Acute Lymphoblastic Leukemia Pathophysiology

Acute Lymphoblastic Leukemia Pathophysiology Diagram

What Is Acute Lymphoblastic Leukemia?

Acute lymphoblastic leukemia (ALL) is a type of blood cancer that occurs when white blood cells called B cells attack healthy red blood cells called RBCs. These abnormal white blood cells release chemicals called cytokines into the bloodstream. They are known as “alloantigens” because they trigger the body’s immune system to produce antibodies against them. The process of the body attacking itself is known as “autoantibody.”

The most common ALL treatment options are chemotherapy and stem cell transplant. The cytokines released by ALL cells may help the growth and spread of cancer.

Acute Lymphoblastic Leukemia Symptoms

The following are the most common acute lymphoblastic leukemia symptoms. However, each individual may experience symptoms differently.



Loss of appetite

Night sweats

Weight loss for no apparent reason

Bone pain

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Breathing difficulties

Swollen lymph nodes in neck, armpit, or groin

Swollen liver or spleen



Easy bruising or bleeding

Excessive sweating

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Acute Lymphoblastic Leukemia Diagnosis

The following are the most common tests for diagnosing ALL. However, each test may not be necessary for all patients and the tests may be performed in a different order. Discuss with your doctor if you believe a test is missing or should be performed.

A bone marrow biopsy is when a sample of bone marrow is taken from the hip or pelvis and checked for signs of leukemia. A small sample of bone marrow is taken with a needle and the cells are sent to a lab to be analyzed.

A lumbar puncture (also known as a spinal tap) is when a needle is inserted between the bones of your lower back to collect cerebrospinal fluid (CSF) for examination. This is a procedure used to diagnose meningitis and other neurological conditions.

A flow cytometry test measures the percentage of B cell and T cell in the blood. Cytokines from ALL may affect the number of white blood cells in the blood.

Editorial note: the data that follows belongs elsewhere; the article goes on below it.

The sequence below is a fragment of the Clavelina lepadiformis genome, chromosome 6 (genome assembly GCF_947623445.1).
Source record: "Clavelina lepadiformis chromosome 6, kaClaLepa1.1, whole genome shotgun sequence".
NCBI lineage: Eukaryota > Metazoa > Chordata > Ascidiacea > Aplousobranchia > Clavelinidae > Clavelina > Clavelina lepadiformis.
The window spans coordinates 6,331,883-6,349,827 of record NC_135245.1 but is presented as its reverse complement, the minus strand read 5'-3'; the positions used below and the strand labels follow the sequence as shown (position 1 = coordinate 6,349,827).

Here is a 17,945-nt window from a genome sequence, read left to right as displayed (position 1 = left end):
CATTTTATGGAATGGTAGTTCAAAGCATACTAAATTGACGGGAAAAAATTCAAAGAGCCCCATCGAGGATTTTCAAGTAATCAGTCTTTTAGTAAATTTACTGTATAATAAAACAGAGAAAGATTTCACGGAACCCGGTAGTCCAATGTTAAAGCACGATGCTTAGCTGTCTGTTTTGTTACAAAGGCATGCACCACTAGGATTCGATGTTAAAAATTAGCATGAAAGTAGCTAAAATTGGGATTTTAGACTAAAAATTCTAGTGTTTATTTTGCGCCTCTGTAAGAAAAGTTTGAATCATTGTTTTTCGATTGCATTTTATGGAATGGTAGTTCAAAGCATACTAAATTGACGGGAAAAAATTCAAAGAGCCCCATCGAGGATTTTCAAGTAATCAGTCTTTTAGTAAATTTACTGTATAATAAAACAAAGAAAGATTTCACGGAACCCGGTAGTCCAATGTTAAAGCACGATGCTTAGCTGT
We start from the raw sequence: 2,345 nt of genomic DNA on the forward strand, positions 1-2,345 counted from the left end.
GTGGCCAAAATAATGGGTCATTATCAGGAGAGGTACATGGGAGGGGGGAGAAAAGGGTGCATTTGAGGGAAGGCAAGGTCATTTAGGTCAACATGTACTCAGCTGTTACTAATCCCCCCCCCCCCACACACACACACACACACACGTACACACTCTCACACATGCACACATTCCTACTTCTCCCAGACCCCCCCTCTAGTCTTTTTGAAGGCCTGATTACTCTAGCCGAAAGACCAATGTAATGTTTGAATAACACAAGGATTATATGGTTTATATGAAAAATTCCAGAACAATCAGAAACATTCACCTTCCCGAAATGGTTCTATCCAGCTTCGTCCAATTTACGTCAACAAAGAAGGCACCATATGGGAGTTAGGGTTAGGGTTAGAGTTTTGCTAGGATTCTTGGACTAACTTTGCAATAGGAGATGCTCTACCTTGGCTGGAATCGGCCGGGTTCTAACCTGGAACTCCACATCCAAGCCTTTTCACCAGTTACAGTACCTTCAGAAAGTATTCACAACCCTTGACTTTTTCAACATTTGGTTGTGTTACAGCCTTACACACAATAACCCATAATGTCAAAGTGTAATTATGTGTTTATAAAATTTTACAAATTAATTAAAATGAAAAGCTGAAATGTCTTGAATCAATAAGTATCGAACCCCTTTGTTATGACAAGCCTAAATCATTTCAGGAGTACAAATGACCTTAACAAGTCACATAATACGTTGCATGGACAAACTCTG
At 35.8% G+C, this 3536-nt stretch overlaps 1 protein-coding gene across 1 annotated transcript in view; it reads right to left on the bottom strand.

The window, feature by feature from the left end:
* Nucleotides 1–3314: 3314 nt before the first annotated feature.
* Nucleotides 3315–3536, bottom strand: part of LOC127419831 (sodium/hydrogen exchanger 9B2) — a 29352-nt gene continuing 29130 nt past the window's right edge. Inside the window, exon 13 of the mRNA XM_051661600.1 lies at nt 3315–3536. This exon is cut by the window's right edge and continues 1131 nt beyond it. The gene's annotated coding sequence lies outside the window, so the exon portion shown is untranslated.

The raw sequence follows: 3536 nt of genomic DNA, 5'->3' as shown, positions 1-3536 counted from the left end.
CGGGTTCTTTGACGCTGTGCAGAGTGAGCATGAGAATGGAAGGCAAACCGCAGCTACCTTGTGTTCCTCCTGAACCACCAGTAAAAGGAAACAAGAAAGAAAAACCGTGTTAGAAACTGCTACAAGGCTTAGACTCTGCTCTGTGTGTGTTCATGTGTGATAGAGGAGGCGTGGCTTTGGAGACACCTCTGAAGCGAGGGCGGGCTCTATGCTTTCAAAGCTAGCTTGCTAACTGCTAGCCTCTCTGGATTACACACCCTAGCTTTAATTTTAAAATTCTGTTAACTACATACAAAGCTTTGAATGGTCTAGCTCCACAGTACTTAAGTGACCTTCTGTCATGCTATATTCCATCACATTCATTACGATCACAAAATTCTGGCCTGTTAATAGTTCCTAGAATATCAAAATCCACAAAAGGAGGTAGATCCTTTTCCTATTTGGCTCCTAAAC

Blood test to check how well the liver and spleen are working.

ALL is often diagnosed when a person has an enlarged liver or spleen. These organs are part of the body’s immune system and help fight infection.

The level of RBCs, WBCs, platelets, and plasma in the blood is measured. ALL may affect the levels of some or all of these components of blood

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Acute Lymphoblastic Leukemia Treatment

The goal of ALL treatment is to destroy ALL cells and prevent their growth. Treatment for ALL may include the following:

Chemotherapy uses anti-cancer drugs that enter the bloodstream to reach cancer cells throughout the body. They can be administered orally or intravenously (IV).

Targeted therapy uses drugs or other substances to interfere with the growth and spread of cancer cells.

Hormone therapy uses drugs to reduce the amount of hormones that promote the growth of cancer cells.

Stem cell transplant is a procedure that replaces diseased bone marrow with healthy bone marrow.

The type of treatment an individual receives will be based on various factors including the type and extent of cancer cells present, the number of diseased cells, the presence or absence of certain markers on the cells, and the health of the patient.

Treatment may consist of a combination of therapies as determined by the type and severity of ALL.

ALL cells are very fast-growing and dividing. This allows chemotherapy to kill them before they can grow and spread.

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Treatment may continue until ALL cells are no longer detected or the patient becomes less responsive to treatment. This is known as disease progression.

Acute Lymphoblastic Leukemia Prognosis

The earlier ALL is diagnosed and treated the higher the chances of recovery.

Acute lymphoblastic leukemia has the following survival rates:

Childhood ALL – 85%

Adult ALL – 35%

The overall five-year survival rate of ALL is 73%.

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The survival rate depends on many factors, including the following:

Type and stage of cancer

Patient’s age and general health

Appropriate treatment

Supportive care, such as medication to alleviate symptoms

Acute Lymphoblastic Leukemia Complications

Complications from ALL may include, but are not limited to, the following:

Spread of disease to other parts of the body

Heart failure

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Liver failure

Destruction of blood cells – leads to infection

Rejection of transplanted bone marrow and organ transplantation

Second cancers or leukemia relapse

Infection of the brain, spinal cord, or nerves

Acute Lymphoblastic Leukemia Prevention

There is currently no known way to prevent ALL.

Sources & references used in this article:

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